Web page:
Daily Reflection
January 22nd, 2001
Ray Bucko, S.J.
Department of Sociology and Anthropology
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Hebrews 9:15, 24-28
Psalms 98:1-6
Mark 3:22-30

When I was in theology one of my professors of New Testament said that the most remarkable thing about Jesus for the people of his time and place was that he was not remarkable or even noticeable at all.  I thought this rather puzzling but the professor went on to say that we view Christ through the Gospels, through the Church and her traditions, and through art, yet, at the time of Jesus people who could REALLY see Christ were those who could see him through faith.  For the majority, however, Christ was simply an ordinary person.

In todayís Gospel we hear of a group, the scribes, who like many do not recognize who Jesus is.  They accuse him of using the power of Satan, the very power of evil, to expel demons.  Jesus refutes this through logic and images: evil cannot expel evil, a kingdom divided cannot endure, a house divided cannot stand, and an army containing dissenters cannot survive.

Then Jesus pauses and speaks to the gravity of the situation he and the scribes are in.  He explains that all sins will be forgiven except those of blasphemy against the Holy Spirit.

Now for centuries the Church has puzzled over what exactly the unforgivable sin might be.  My mother was not a theologian but as I was growing up she made many pronouncements on this topic.  She was convinced that the unforgivable sin was intimately tied to sibling rivalry, not doing homework and burping for the entertainment of oneís peers.  But that could not have been the case for she was most forgiving of my erring ways provided I told my sisters I was sorry, sat and actually completed my homework, or said excuse me and took my gastric gymnastics outside.

But think of the ordinary Jesus.  I donít believe that the unforgivable sin is not recognizing Christ for we know in the Gospels that he performed many miracles and acted compassionately to all so that we might believe.  He was also very patient as people gradually came to belief, as in the man who was born blind told of in the Gospel of John (chapter 9).  But if people simply rejected Him he could not use his healing and forgiving power.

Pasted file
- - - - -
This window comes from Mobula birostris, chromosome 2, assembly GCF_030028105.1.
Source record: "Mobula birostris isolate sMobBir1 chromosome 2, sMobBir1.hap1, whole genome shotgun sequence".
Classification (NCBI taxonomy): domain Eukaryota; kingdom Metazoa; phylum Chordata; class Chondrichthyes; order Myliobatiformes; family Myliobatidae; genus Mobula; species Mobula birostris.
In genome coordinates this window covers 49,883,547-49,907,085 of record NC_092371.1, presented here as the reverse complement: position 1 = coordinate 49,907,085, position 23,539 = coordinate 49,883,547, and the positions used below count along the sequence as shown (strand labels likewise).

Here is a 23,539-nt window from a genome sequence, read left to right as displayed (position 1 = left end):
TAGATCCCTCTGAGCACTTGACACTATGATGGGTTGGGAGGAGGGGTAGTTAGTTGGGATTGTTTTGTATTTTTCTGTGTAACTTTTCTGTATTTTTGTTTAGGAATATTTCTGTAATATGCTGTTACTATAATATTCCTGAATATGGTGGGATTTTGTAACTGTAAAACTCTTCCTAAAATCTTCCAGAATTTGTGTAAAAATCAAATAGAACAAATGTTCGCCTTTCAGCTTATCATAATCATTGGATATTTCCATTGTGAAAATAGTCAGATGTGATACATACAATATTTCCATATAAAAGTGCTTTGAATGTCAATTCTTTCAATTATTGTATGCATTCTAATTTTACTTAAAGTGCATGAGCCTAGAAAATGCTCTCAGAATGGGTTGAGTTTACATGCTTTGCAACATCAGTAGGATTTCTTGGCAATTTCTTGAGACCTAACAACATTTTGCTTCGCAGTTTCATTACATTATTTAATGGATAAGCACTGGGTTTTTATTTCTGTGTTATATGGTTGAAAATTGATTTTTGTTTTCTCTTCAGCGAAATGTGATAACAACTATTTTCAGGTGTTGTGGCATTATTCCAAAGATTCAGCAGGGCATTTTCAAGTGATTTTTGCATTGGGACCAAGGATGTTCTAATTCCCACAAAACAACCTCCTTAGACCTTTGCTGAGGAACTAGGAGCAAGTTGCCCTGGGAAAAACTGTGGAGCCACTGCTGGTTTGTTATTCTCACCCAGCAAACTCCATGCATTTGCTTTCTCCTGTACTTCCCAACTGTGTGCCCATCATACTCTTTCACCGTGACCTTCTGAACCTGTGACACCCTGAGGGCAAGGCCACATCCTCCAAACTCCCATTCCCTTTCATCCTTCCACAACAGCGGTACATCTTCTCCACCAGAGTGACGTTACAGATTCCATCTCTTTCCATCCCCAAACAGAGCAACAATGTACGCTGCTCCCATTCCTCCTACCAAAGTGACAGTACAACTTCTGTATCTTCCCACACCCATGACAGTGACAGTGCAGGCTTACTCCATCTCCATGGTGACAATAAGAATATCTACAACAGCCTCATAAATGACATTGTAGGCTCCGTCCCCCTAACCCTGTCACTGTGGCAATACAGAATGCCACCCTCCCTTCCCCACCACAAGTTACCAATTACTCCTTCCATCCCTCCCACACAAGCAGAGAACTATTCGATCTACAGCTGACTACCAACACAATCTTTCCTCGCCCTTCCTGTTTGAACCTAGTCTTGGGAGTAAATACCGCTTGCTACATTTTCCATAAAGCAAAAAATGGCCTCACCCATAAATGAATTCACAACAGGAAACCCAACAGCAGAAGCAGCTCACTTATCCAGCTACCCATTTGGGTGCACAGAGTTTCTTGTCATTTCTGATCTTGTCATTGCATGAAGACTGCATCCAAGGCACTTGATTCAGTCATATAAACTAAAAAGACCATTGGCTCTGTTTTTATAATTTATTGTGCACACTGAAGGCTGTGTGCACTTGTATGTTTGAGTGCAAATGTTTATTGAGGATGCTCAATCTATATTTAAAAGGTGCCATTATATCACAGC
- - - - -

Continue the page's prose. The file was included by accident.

We know that even today we do sometimes not recognize Christ in the poor, the oppressed, the unborn, in those different from us and in those the same as us.  We need to accept the Holy Spirit to enliven our faith, to see with Gospel eyes rather than ordinary eyes, to find Christ in the world today and recognized good even though it be surrounded and threatened by evil.

So maybe the unforgivable sin was in not accepting the Spirit and thus accepting the power from God, which we all need, to see Christ in the world and to heal rather than divide further this fragmented planet on which we live.  Maybe the unforgivable sin is in not accepting the forgiveness the Sprit brings for God is merciful and can forgive all.

Paul reminds us in the first reading that Christ has taken away our sins once and for all.  We need to recognize and accept this.  We need to pray for the Spirit to have the faith to let Christ in to forgive us.  So too, we need, in turn, to be forgiving.  For perhaps the problem is not in simply being forgiven (the most important and spectacular of Christís miracles although most did not recognize that) but in accepting forgiveness, in allowing ourselves to be forgiven.

Perhaps itís our nature to focus on the unforgivable sin even though Jesus says something even more remarkable in this passage: ďevery sin will be forgiven.Ē  To blaspheme against the Holy Spirit is to not accept the power to recognize Christ and thus be healed and forgiven.  These are one and the same thing in the Gospels.  So let us accept the Spirit, the enlightener and the power of forgiveness, and let us in turn be enlighteners and forgivers, bold to ask for forgiveness when we need it (for to ask for forgiveness is to honor rather than blaspheme the Spirit) and bold to find Christ in ALL persons.

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